He was born in Plumbland, Cumberland, the son of Joseph Nicolson, Rector of Plumbland and educated at the school in nearby Dovenby. He went up to Queen's College, Oxford and obtained a BA in 1676, an MA in 1679 and became a Fellow, (1679–1682).
After visiting Leipzig to learn German he was ordained as a deacon in 1679 and made Vicar of Torpenhow in 1681.He was also made prebendary of Carlisle Cathedral in 1681, and Archdeacon in 1682. Twenty years later he was appointed bishop of Carlisle, and he served as Lord High Almoner to George I of Great Britain from 1716-1718. He was translated to Derry in 1718. In 1727 he was nominated archbishop of Cashel and Emly, following the death on 1 January of Archbishop Palliser, but died in Derry before he could assume charge. He was buried in Derry Cathedral.
He had married Elizabeth, daughter of John Archer of Oxenholme, near Kirby Kendal, Westmoreland.
Nicolson is remembered by the impulsiveness of his temperament, which led him into a good deal of strife as a bishop; he quarreled with Hugh Todd, who ended up excommunicated. He showed real zeal in collecting and guarding manuscripts and other official documents. For this purpose he had special rooms built at Derry.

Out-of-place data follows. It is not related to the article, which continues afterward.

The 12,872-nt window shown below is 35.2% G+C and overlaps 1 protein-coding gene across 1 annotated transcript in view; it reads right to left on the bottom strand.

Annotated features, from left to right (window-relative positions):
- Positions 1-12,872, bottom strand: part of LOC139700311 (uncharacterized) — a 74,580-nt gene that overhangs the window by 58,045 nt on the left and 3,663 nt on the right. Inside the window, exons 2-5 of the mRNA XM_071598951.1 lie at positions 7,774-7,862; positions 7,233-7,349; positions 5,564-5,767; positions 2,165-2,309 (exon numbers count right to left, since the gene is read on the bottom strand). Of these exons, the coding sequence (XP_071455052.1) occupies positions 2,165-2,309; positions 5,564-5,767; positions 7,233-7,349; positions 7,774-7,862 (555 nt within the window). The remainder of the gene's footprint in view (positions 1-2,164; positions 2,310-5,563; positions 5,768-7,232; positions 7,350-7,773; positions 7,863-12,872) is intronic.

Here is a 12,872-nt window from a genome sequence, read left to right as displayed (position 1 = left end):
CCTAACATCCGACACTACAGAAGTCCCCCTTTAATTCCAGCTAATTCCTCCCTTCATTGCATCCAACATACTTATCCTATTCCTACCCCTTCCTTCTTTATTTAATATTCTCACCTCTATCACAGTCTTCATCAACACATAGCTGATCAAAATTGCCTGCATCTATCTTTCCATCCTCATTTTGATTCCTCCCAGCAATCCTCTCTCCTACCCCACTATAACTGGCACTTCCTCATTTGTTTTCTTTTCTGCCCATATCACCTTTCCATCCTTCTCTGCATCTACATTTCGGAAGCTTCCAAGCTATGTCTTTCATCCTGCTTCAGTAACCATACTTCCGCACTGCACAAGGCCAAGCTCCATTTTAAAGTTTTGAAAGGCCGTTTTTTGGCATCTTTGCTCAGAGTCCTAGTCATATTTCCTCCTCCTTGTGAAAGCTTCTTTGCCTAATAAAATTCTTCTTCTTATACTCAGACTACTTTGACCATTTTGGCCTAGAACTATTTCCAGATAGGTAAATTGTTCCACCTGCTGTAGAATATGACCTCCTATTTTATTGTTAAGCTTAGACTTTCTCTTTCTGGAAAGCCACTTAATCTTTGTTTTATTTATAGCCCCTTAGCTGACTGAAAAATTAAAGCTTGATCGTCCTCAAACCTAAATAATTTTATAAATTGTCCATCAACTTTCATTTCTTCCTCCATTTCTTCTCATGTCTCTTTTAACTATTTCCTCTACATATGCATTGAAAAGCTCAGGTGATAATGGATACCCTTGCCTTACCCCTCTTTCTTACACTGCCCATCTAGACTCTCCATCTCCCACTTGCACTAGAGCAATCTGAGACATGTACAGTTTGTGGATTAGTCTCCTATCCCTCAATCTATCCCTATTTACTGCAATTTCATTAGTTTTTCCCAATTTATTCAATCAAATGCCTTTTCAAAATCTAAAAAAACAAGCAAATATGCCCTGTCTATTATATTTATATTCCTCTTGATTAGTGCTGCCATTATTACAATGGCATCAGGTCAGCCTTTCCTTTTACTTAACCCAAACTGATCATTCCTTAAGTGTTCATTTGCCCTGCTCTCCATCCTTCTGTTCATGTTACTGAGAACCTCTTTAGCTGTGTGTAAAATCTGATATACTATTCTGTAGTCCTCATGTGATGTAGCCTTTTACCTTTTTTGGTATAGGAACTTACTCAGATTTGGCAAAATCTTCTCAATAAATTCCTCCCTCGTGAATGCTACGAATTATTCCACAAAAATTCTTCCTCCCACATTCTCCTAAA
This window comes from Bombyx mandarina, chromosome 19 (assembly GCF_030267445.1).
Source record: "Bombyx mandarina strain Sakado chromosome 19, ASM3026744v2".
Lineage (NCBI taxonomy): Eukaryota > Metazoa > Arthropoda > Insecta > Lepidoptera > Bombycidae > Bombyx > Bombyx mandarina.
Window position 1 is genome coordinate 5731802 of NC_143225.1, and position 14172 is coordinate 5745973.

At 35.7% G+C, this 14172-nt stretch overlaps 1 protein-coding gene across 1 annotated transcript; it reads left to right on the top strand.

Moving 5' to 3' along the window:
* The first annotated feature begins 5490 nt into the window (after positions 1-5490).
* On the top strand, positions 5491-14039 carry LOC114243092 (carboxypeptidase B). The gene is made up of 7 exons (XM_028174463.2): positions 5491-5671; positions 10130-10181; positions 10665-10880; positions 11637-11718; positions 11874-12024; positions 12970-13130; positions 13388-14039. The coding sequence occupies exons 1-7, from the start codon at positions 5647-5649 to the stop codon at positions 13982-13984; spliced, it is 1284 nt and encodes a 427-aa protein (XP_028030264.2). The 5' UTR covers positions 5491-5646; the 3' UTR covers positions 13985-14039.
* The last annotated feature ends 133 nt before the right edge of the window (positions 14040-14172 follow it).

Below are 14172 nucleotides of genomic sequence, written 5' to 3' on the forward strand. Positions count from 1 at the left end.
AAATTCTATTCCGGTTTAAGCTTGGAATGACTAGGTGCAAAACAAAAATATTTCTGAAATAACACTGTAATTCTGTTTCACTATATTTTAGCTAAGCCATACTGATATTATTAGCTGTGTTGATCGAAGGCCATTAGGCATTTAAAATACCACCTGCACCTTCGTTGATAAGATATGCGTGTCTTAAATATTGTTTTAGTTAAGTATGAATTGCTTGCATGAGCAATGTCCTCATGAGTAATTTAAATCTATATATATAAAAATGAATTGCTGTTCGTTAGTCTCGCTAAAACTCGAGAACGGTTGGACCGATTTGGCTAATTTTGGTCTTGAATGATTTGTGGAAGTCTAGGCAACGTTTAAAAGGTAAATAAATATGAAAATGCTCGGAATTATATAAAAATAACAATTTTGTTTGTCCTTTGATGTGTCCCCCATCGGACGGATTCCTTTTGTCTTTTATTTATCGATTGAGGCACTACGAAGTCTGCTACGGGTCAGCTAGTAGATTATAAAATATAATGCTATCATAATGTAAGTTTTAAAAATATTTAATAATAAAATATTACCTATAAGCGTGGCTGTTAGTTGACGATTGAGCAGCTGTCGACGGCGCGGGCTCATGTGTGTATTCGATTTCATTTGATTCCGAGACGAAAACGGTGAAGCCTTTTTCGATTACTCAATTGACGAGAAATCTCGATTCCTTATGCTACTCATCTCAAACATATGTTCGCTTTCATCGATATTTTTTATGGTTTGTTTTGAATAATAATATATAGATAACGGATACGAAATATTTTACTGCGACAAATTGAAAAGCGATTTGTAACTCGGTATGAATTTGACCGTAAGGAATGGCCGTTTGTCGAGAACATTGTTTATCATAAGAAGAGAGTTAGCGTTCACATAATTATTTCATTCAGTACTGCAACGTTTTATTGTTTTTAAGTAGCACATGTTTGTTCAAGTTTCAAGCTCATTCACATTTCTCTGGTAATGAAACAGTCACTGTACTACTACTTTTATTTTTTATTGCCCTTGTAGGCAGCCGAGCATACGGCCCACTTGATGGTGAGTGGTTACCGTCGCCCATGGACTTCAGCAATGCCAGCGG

His chief works were the Historical Library (English, 1696-97-99; Scottish, 1702; Irish, 1724; complete later editions, 1732 and 1776), and Leges Marchiarum or Border Laws (1705, new ed., 1747).
- This article incorporates text from a publication now in the public domain: Chisholm, Hugh, ed. (1911). "Nicolson, William". Encyclopædia Britannica. 19 (11th ed.). Cambridge University Press. p. 664.
|Church of England titles|
| Bishop of Carlisle
|Church of Ireland titles|
St George Ashe
| Bishop of Derry